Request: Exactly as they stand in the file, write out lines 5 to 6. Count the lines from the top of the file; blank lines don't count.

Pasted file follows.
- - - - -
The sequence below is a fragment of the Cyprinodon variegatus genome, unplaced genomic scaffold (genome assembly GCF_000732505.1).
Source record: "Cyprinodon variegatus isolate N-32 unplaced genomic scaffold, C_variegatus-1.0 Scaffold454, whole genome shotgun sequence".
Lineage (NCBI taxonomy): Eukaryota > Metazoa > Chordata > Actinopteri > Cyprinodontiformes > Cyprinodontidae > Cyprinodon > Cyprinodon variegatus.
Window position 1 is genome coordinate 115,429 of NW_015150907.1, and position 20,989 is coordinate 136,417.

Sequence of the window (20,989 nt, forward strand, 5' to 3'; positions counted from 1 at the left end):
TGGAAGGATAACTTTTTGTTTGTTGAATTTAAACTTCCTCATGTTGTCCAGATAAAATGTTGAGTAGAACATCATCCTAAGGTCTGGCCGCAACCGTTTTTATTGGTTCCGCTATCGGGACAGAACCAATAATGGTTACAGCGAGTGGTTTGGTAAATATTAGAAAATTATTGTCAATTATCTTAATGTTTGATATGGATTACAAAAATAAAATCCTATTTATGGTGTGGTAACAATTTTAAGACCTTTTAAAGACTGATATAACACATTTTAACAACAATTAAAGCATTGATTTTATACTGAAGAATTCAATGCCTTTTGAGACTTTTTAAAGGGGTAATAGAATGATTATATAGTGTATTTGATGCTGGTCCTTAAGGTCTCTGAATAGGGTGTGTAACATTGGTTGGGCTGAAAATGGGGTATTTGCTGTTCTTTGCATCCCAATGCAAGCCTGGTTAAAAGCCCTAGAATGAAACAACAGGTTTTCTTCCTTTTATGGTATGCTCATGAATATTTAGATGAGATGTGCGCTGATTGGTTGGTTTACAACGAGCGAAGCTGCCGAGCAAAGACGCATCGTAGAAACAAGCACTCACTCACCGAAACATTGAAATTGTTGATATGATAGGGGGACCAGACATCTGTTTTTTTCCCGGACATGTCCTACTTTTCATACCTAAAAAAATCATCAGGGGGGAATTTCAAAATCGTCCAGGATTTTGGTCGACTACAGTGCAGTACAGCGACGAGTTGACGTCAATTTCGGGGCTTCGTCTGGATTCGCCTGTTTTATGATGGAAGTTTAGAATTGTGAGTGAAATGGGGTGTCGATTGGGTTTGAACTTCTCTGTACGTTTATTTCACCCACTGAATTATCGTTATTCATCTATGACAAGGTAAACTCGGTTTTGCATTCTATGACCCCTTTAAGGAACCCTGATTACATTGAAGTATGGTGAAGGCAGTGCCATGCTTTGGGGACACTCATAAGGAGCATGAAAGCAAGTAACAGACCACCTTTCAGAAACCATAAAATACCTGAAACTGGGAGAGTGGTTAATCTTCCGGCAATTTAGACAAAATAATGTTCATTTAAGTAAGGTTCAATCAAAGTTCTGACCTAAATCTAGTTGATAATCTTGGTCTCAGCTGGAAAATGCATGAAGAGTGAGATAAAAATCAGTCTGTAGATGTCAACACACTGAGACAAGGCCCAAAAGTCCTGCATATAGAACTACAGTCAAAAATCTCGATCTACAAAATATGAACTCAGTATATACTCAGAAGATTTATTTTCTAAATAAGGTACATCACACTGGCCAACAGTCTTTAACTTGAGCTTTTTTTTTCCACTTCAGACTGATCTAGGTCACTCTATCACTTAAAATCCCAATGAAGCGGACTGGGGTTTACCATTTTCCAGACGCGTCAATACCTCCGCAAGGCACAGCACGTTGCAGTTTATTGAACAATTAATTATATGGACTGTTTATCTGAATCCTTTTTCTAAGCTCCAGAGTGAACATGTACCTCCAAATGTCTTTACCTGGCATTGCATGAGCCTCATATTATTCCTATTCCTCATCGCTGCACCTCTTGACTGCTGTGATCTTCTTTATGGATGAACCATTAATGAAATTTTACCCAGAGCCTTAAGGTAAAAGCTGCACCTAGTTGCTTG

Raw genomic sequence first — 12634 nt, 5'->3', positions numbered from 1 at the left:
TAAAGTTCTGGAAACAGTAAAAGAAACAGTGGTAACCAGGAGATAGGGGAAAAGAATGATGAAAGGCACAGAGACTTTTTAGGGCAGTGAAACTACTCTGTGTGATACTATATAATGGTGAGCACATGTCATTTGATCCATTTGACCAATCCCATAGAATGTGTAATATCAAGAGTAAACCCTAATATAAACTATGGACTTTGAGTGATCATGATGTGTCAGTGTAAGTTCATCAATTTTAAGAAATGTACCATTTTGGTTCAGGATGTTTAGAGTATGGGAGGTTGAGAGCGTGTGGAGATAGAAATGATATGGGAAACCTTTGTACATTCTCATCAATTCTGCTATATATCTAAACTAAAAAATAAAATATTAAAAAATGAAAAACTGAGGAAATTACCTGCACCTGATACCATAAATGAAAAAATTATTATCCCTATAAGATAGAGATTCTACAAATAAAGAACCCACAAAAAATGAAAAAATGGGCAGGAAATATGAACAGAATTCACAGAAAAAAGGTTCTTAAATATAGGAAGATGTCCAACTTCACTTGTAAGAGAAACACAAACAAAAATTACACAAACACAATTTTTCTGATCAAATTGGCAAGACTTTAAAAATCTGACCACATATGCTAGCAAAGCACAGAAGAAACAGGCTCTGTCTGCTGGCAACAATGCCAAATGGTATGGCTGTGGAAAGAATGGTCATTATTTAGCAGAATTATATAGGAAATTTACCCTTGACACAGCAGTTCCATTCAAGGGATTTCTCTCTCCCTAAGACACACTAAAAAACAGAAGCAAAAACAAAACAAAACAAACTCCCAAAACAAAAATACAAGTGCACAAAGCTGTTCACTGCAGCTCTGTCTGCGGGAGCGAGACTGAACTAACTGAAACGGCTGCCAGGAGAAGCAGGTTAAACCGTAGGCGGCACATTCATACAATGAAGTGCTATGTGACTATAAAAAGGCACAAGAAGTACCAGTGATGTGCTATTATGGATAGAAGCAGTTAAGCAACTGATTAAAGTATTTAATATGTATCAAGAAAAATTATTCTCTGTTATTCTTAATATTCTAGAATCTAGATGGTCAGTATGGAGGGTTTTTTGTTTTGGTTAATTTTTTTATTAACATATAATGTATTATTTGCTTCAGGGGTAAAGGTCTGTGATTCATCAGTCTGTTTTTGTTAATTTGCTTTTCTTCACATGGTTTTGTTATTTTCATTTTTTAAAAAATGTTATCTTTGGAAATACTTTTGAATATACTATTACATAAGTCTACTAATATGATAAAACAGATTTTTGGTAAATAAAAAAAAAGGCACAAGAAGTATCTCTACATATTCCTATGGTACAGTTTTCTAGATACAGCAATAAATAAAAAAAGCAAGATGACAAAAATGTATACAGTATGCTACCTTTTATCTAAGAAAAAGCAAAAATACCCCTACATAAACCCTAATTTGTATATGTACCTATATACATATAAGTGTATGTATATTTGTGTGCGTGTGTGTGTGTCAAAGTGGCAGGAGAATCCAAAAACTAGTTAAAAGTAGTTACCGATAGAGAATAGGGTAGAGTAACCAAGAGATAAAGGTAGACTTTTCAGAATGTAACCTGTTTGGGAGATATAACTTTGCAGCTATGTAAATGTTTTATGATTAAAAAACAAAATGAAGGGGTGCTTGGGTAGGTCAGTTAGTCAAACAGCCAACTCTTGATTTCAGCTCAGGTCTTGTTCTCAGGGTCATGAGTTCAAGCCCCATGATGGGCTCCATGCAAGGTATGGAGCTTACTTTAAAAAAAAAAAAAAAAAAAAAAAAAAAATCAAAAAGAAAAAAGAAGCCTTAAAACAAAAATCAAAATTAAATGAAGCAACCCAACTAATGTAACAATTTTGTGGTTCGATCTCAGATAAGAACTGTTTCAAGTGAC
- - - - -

Sequence of the window (20,989 nt, forward strand, 5' to 3'; positions counted from 1 at the left end):
TGGAAGGATAACTTTTTGTTTGTTGAATTTAAACTTCCTCATGTTGTCCAGATAAAATGTTGAGTAGAACATCATCCTAAGGTCTGGCCGCAACCGTTTTTATTGGTTCCGCTATCGGGACAGAACCAATAATGGTTACAGCGAGTGGTTTGGTAAATATTAGAAAATTATTGTCAATTATCTTAATGTTTGATATGGATTACAAAAATAAAATCCTATTTATGGTGTGGTAACAATTTTAAGACCTTTTAAAGACTGATATAACACATTTTAACAACAATTAAAGCATTGATTTTATACTGAAGAATTCAATGCCTTTTGAGACTTTTTAAAGGGGTAATAGAATGATTATATAGTGTATTTGATGCTGGTCCTTAAGGTCTCTGAATAGGGTGTGTAACATTGGTTGGGCTGAAAATGGGGTATTTGCTGTTCTTTGCATCCCAATGCAAGCCTGGTTAAAAGCCCTAGAATGAAACAACAGGTTTTCTTCCTTTTATGGTATGCTCATGAATATTTAGATGAGATGTGCGCTGATTGGTTGGTTTACAACGAGCGAAGCTGCCGAGCAAAGACGCATCGTAGAAACAAGCACTCACTCACCGAAACATTGAAATTGTTGATATGATAGGGGGACCAGACATCTGTTTTTTTCCCGGACATGTCCTACTTTTCATACCTAAAAAAATCATCAGGGGGGAATTTCAAAATCGTCCAGGATTTTGGTCGACTACAGTGCAGTACAGCGACGAGTTGACGTCAATTTCGGGGCTTCGTCTGGATTCGCCTGTTTTATGATGGAAGTTTAGAATTGTGAGTGAAATGGGGTGTCGATTGGGTTTGAACTTCTCTGTACGTTTATTTCACCCACTGAATTATCGTTATTCATCTATGACAAGGTAAACTCGGTTTTGCATTCTATGACCCCTTTAAGGAACCCTGATTACATTGAAGTATGGTGAAGGCAGTGCCATGCTTTGGGGACACTCATAAGGAGCATGAAAGCAAGTAACAGACCACCTTTCAGAAACCATAAAATACCTGAAACTGGGAGAGTGGTTAATCTTCCGGCAATTTAGACAAAATAATGTTCATTTAAGTAAGGTTCAATCAAAGTTCTGACCTAAATCTAGTTGATAATCTTGGTCTCAGCTGGAAAATGCATGAAGAGTGAGATAAAAATCAGTCTGTAGATGTCAACACACTGAGACAAGGCCCAAAAGTCCTGCATATAGAACTACAGTCAAAAATCTCGATCTACAAAATATGAACTCAGTATATACTCAGAAGATTTATTTTCTAAATAAGGTACATCACACTGGCCAACAGTCTTTAACTTGAGCTTTTTTTTTCCACTTCAGACTGATCTAGGTCACTCTATCACTTAAAATCCCAATGAAGCGGACTGGGGTTTACCATTTTCCAGACGCGTCAATACCTCCGCAAGGCACAGCACGTTGCAGTTTATTGAACAATTAATTATATGGACTGTTTATCTGAATCCTTTTTCTAAGCTCCAGAGTGAACATGTACCTCCAAATGTCTTTACCTGGCATTGCATGAGCCTCATATTATTCCTATTCCTCATCGCTGCACCTCTTGACTGCTGTGATCTTCTTTATGGATGAACCATTAATGAAATTTTACCCAGAGCCTTAAGGTAAAAGCTGCACCTAGTTGCTTG